Here’s a look at the top 5 motorcycle track day tyres that can be bought off the shelves today.
When looking at buying track tyres you no doubt want to buy the very best tyres for your money, but with each manufacturer spouting endless lines of marketing gumf it’s tough to know which is best. Keep in mind that each of the below tyres have been designed, tested and manufactured to an extremely high standard, so for 99% of track day riders any of the below tyres will more than perform to the level you would expect (and want) from this type of motorcycle tyre.
So try not to get too hung up on which is the very best as each will give you fantastic performance on track provided your bike is in good working order and you’re using the appropriate tyre pressures.
With that then, here’s the current top 5 motorcycle track tyres that can be bought with your very own hard earned dosh.
Arguably the most popular track day tyres and the ones I actually use myself, the Metzeler Racetec Interacts offer superb performance at a decent price point. My opinion has always been that if they’re good enough for the guys up in British Superstock then they’re good enough for me. The Interacts come in the following three compounds:
K0 Supersoft – You won’t often see these on track days as their very short life span means they don’t give track day riders good value for money. Racers generally use them for qualifying in hot temperatures.
K1 Soft – These are a lot more popular on track days and are often found being used as front tyres combined with a K2 rear. Some people do use them for rears but they’re not quite as popular as they don’t offer the same life span for track days.
K2 Medium – The more popular for rear tyres, the K2 has a great life span but still grips good and proper.
Just a note – there is a K3 but that is a road biased tyre and isn’t in the same class as the above compounds.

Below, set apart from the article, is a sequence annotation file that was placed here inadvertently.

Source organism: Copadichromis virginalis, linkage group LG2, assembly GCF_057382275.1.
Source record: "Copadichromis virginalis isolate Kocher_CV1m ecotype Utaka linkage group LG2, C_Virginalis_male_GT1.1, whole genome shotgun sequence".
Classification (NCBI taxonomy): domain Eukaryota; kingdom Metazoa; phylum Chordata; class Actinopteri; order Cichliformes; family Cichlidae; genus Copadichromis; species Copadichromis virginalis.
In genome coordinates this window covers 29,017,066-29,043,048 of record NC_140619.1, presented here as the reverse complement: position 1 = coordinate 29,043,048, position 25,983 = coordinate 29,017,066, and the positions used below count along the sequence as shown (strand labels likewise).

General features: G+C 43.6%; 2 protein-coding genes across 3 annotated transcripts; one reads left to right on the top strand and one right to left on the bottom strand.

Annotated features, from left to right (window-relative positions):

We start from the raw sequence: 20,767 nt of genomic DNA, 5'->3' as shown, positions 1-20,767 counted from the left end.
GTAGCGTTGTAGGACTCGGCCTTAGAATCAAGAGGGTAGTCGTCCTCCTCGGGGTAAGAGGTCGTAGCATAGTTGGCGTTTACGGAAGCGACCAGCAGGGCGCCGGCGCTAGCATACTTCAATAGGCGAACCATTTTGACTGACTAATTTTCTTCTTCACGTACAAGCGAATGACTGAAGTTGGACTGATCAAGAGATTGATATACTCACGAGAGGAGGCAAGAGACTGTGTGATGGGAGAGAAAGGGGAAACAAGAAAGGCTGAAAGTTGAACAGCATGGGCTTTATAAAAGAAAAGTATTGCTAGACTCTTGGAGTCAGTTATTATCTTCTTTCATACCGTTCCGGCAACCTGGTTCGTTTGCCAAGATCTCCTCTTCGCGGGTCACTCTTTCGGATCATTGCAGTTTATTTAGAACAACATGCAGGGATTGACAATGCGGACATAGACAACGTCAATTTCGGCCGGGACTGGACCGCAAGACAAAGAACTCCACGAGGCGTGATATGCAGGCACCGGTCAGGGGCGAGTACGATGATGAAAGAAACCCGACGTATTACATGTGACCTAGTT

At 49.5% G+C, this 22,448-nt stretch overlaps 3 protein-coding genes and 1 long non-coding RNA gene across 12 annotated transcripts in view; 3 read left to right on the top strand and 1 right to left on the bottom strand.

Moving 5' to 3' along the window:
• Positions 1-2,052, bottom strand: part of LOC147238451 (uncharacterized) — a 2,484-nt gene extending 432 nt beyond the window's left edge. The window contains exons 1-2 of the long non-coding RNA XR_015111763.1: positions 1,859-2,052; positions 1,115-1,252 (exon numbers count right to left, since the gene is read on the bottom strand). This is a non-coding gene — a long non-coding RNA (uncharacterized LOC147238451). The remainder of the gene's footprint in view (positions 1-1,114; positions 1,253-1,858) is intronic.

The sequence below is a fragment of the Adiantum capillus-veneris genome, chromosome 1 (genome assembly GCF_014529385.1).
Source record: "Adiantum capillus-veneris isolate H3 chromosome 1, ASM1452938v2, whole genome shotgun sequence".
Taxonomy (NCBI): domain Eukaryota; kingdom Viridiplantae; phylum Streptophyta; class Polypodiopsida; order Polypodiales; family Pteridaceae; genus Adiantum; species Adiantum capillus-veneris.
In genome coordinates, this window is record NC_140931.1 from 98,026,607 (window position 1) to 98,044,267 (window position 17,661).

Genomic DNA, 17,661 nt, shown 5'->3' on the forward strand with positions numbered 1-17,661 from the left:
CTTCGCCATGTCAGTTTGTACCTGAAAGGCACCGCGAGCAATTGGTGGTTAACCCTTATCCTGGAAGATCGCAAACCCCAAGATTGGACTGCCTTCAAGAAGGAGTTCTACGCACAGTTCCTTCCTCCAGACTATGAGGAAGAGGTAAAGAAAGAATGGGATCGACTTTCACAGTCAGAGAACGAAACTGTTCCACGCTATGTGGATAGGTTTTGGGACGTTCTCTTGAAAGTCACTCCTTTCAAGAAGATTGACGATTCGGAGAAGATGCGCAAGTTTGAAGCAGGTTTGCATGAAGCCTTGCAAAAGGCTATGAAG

Very much the same as the above tyre, in fact the Supercorsas actually come out of the same factory as the Racetecs just with different branding. They too are a hugely popular tyre as they offer great performance at a decent price. They are offered in three very similar compounds as the above:
SC0 – The softest of the compounds and in much the same vein as the K0 Racetec Interact. The SC0 is very soft and will not give you great life at track day level, again like the K0.
SC1 – Like the K1, the SC1 is a harder compound tyre than the SC0 but is mainly used for front tyres in combination with a SC2 rear.
SC2 – The favourite compound choice for rear tyres as it offers very high levels of dry condition grip, but also gives the rider a very respectable level of durability, meaning they can get a few days out of them (or more depending on your speed and technique) before they lose considerable performance.
The Cup tyre comes in to replace the old Michelin Power Ones that used to come in the three compounds. You now have the same three compounds in the Cup tyres which are A, B and C. You can still buy Power Ones but they only come in the ‘street’ version, unless you’re buying old stock.